Entertainment

Charlotte NC District 57 entertainment venue adds laser tag

Exit Strategy creators Mylene Labrie and Jelani Patterson opened the “post-apocalyptic immersive entertainment complex” District 57 in west Charlotte.

Exit Strategy creators Mylene Labrie and Jelani Patterson opened the “post-apocalyptic immersive entertainment complex” District 57 in west Charlotte.

District 57

A west Charlotte entertainment complex that opened just over a year ago is expanding, adding hi-tech, immersive laser tag.

District 57, an immersive entertainment complex, opened its 4,000-square-foot tactical combat laser tag arena Friday for ages 16 and older. It’s part of the 20,000-square-foot venue at 1526 Alleghany St., off Freedom Drive.

District 57 opened in November last year with The Grid, a 30-room challenge requiring physical and others logic-based tasks.

The new laser tag arena, called Bordertown, brings high-speed military-ops video games to life, according to complex owners Jelani Patterson and Mylene Labrie. new sentence: They also opened the country’s first escape rooms called Exit Strategy prior to District 57.

Bordertown is not the laser tag of the 1980s and 1990s, Patterson said. Players use the same equipment used for military and police training. “This is the real deal,” he said, “so come prepared for a challenging workout.”

How Bordertown works

When the arena doors open, players are transported into the frontlines of a high-speed combat zone as they suit up in bulletproof vests and grab their military-inspired black ops rifles, according to the company.

The laser guns, at about seven pounds, function similarly to real-life rifles with recoil, muzzle flashes, red dot scopes and magazine reload.

There are two phases of Bordertown: High Stakes, a mission-based, story-drive game, or Rapid Fire, a black-ops combat arena of eight-minute mini games like team death match or capture the flag.

Teams may need to complete various tasks to unlock more ammunition or weapons in order to progress forward.

The arena can have four to 20 people at one time. Unlike The Grid where players can jump in any time, Bordertown runs on a 90-minute session cycle so reservations are recommended. Cost is $30 per person for one hour in Bordertown.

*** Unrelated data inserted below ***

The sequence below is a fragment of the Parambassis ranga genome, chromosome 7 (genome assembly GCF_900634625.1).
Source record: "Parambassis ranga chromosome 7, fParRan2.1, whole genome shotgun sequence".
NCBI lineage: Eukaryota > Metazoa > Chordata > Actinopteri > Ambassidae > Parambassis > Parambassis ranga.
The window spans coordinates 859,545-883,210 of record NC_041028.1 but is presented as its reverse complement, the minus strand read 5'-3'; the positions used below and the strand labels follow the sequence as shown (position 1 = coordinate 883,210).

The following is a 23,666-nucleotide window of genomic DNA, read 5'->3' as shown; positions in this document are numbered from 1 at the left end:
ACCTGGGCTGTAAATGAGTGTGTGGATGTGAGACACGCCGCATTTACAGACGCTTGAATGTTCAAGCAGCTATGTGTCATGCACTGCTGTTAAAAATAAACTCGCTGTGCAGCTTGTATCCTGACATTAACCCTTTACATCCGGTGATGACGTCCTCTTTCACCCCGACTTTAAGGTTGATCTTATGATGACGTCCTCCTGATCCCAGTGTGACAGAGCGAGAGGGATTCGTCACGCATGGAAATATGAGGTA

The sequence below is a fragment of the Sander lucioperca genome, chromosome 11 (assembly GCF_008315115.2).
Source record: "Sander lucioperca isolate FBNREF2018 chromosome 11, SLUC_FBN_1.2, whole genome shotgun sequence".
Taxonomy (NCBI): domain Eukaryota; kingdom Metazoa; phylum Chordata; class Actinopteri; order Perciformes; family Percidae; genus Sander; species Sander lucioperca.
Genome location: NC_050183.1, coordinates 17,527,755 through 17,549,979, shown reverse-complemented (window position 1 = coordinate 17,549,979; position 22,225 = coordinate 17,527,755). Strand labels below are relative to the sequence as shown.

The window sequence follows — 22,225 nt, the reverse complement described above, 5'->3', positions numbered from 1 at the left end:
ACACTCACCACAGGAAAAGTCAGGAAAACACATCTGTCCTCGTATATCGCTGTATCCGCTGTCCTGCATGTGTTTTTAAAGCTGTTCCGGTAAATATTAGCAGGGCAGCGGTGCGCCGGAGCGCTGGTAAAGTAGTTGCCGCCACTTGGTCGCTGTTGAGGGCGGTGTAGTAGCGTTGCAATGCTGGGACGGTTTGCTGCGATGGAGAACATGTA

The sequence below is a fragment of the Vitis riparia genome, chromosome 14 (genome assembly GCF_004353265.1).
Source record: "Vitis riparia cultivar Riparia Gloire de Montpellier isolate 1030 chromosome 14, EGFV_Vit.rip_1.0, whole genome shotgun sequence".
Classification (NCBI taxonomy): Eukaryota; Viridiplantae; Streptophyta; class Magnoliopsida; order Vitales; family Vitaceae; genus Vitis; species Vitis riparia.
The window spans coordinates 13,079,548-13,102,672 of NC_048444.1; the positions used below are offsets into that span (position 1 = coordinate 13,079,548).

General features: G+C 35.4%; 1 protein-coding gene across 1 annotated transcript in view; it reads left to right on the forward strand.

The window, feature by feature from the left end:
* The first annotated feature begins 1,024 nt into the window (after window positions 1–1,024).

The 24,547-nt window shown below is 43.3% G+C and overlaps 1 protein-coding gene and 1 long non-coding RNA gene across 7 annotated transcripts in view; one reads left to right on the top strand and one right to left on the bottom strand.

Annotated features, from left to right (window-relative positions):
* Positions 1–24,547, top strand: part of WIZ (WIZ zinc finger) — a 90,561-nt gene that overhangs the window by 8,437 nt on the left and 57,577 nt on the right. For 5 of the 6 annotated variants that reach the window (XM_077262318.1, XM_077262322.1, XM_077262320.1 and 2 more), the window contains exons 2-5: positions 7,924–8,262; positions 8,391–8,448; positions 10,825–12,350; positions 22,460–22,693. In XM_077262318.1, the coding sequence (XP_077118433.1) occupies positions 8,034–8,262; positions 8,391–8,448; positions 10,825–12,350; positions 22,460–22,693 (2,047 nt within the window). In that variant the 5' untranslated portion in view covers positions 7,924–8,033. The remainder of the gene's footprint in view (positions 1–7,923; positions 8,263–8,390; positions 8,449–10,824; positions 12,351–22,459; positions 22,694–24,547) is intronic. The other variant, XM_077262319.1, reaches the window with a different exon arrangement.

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District 57, the “post-apocalyptic immersive entertainment complex,” in west Charlotte opens its 4,000-square-foot tactical combat laser tag arena for ages 16 and older. District 57

What to expect while playing

The equipment and software is new to Charlotte, Labrie said. But players can track their online rankings on an international leaderboard.

“We’re unique in Charlotte but there are other places that use the same system,” she said.

All of the special effects and props in Bordertown are custom-built in-house.

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When the arena doors open, Bordertown players at District 57 entertainment complex in Charlotte are transported into the frontlines of a high-speed combat zone as they suit up in bulletproof vests and grab their military-inspired black ops rifles. District 57

Players also can choose the lighting, like team color, dusk or night time, or scary with more flashing strobes. They also can pick the music from rock ‘n roll to movie and hip hop to movie soundtracks.

“It makes it more video game like,” Patterson said. “Special things like that makes it unique from other venues.”

Labrie also recommends wearing gym clothes, including running shoes, and bring water. “This is highly active, the guns are very realistic, and it is a workout,” Labrie said.

Concerned about the realism? Labrie, a native of Canada, thought it might be too close to reality, but after trying it said it’s more like a video game.

“I think what sets it apart is that it turns into a fun competition. There is none of that undertone of violence people might be concerned about,” she said. “It’s about teamwork, competition and just having fun in a safe environment … and helping people create memories.”

What’s next for District 57?

District 57 originally planned to open a third phase in another 2,000-square-foot space in the venue. However, Labrie and Patterson said they’ll instead continue to use it for private events. During the past year, companies have rented the space for team building, and it’s been used for birthday parties and other celebrations.

The complex also has fast-casual food, a self-serve bar featuring local beer and arcade games.

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District 57, a “post-apocalyptic immersive entertainment complex,” in west Charlotte includes food, a self-serve bar, arcade games and The Grid made of up 30 competitive and challenging tests. District 57

Labrie said District 57 draws customers from throughout the Carolinas, but it’s been a “rollercoaster” opening during a pandemic.

“There is absolutely no predictability,” she said.

District 57 follows Mecklenburg County’s mask mandate requiring staff and customers to wear masks.

The entertainment, with seven full- and part-time employees, also requires workers to be vaccinated. Labrie said that’s been a challenge for hiring more people.

“For us, that’s been a deal breaker,” she said. “We’re still looking for the right person.”

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Catherine Muccigrosso is the retail business reporter for The Charlotte Observer. An award-winning journalist, she has worked for multiple newspapers and McClatchy for more than a decade.

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